Military eyes 16-year-olds as ranks and candidates dwindle
The best way to fix the U.S. armed forcesâ€™ recruiting challenges may involve dipping further into the nationâ€™s high schools.
As the Army, Navy and other services contend with a thriving economy and a directive to expand their ranks, there is a growing debate over whether the military should consider lowering the minimum enlistment age from 17 to 16. More than a dozen countries, including the United Kingdom, already have adopted the policy.
Critics say the idea is deeply flawed and presents a host of societal problems, but supporters argue that the Pentagon needs to think outside the box if it wants to continually overcome one of the toughest recruiting environments in decades....
Excellent point, Neil, about the threat being internal rather than external. Years ago, the military protected our freedoms and way of life. Today, the battlefield is the courtroom and entities like ADF, ACLJ, HSLDA, and others are fighting for our freedoms.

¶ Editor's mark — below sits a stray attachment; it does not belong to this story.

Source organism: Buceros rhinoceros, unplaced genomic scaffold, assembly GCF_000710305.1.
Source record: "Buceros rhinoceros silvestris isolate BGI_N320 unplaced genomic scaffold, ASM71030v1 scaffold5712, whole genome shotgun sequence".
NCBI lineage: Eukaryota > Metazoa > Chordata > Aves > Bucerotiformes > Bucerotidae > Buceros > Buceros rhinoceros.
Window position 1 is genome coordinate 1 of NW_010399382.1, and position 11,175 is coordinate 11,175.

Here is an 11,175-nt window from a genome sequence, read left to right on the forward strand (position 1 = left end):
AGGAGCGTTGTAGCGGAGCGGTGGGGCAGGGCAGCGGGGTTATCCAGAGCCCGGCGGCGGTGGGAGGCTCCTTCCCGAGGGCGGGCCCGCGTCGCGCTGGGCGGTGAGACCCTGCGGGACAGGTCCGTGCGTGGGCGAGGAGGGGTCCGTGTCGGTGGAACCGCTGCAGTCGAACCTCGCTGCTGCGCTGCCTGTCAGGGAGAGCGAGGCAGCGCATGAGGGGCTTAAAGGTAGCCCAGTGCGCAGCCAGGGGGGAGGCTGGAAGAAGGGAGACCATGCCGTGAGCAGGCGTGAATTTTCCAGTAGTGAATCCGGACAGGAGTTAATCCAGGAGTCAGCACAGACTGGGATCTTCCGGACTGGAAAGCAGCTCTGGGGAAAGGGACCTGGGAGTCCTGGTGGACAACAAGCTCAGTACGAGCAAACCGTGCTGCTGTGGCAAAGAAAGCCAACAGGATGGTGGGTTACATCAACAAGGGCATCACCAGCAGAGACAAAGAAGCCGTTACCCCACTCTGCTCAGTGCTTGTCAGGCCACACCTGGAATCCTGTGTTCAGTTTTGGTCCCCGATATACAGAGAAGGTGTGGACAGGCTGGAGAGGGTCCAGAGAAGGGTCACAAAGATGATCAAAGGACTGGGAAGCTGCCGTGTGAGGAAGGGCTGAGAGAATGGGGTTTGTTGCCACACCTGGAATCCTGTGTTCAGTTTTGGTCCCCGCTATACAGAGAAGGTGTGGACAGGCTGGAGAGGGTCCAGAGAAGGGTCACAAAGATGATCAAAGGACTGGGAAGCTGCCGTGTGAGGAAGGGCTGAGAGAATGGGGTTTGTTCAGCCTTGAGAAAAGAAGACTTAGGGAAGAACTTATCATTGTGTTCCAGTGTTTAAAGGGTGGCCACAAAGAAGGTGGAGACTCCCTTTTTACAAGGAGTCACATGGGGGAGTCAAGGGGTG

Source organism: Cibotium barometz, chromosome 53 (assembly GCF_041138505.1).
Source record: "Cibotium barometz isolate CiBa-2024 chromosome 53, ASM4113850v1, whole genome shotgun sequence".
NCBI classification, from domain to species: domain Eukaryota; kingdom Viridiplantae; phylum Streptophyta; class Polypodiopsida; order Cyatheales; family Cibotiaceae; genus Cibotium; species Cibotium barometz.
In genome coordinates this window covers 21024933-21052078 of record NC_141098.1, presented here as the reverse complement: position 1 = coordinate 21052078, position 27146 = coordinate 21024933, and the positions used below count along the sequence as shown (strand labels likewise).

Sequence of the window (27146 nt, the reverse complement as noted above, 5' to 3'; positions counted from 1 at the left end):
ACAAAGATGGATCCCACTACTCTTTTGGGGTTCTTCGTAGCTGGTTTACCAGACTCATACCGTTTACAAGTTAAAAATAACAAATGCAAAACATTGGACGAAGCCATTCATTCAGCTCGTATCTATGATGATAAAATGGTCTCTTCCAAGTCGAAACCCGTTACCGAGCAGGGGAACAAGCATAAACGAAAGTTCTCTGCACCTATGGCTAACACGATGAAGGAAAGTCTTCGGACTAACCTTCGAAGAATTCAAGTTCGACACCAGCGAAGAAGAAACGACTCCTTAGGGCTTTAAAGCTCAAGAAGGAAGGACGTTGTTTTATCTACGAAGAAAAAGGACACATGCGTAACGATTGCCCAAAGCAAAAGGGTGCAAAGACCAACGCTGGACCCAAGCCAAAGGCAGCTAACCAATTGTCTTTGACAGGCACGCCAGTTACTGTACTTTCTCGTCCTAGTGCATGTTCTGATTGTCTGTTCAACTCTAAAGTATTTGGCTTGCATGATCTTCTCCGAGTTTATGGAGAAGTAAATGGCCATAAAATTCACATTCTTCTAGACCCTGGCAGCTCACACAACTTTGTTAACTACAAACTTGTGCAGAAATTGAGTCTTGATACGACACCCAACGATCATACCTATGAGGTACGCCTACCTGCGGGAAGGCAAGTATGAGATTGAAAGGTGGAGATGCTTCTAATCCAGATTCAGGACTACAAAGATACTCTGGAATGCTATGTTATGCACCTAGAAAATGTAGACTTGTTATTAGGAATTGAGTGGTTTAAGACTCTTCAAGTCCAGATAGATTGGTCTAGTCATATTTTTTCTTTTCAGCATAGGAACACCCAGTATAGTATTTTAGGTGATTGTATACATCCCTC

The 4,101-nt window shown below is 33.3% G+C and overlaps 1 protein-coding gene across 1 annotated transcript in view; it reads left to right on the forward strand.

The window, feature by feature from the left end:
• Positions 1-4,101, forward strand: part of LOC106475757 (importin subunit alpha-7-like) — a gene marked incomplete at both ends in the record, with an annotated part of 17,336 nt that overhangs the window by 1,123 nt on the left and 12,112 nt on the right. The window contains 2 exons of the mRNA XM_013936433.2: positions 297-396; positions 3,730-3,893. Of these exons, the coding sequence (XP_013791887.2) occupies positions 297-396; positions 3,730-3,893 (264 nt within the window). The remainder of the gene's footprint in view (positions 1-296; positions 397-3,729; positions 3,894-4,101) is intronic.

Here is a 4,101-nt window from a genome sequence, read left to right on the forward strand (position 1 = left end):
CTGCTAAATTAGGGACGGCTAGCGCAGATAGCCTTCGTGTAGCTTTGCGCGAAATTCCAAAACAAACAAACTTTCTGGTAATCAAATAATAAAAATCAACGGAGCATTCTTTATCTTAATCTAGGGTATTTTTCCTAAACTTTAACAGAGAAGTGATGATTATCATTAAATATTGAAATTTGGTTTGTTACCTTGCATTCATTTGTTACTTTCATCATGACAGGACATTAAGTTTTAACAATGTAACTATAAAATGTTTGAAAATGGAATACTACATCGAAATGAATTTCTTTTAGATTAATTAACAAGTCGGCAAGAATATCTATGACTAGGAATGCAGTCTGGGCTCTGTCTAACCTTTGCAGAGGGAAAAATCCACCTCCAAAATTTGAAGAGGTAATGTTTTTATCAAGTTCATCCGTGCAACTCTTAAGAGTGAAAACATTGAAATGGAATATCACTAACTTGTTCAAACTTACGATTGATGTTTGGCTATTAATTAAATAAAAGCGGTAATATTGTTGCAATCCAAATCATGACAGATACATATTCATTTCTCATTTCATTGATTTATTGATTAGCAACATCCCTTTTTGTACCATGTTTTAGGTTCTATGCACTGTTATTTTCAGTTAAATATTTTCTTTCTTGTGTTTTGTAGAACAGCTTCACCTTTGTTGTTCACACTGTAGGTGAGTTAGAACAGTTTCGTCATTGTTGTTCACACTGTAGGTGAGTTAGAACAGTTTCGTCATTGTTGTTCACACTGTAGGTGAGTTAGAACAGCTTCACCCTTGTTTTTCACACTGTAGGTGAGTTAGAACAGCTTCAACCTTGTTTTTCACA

Is it not cost efficient to bring back a national draft ? The professional soldier is getting older. Recently a Green Beret Sargent was killed in action in Afghanistan. He was in his 40â€™s. Instead of lowering standards to include, draft to hone.
The critics are correct but there are a number of challenges for both sides of this debate. Those against should consider that 16 year olds are below the age of consent in many states, yet would be having relationships with adults that could lead to grooming for sex. There are many other ills within the military I would not want children, or adults, subjected to. And then there is the whole child soldier issue. However, the rise in marijuana use, medicated ADHD diagnoses, and other disqualifying things makes getting kids younger a prospect that might get some early enough before they would be disqualified.
We would be better off turning this role back exclusively to men. It's not a role for women or children.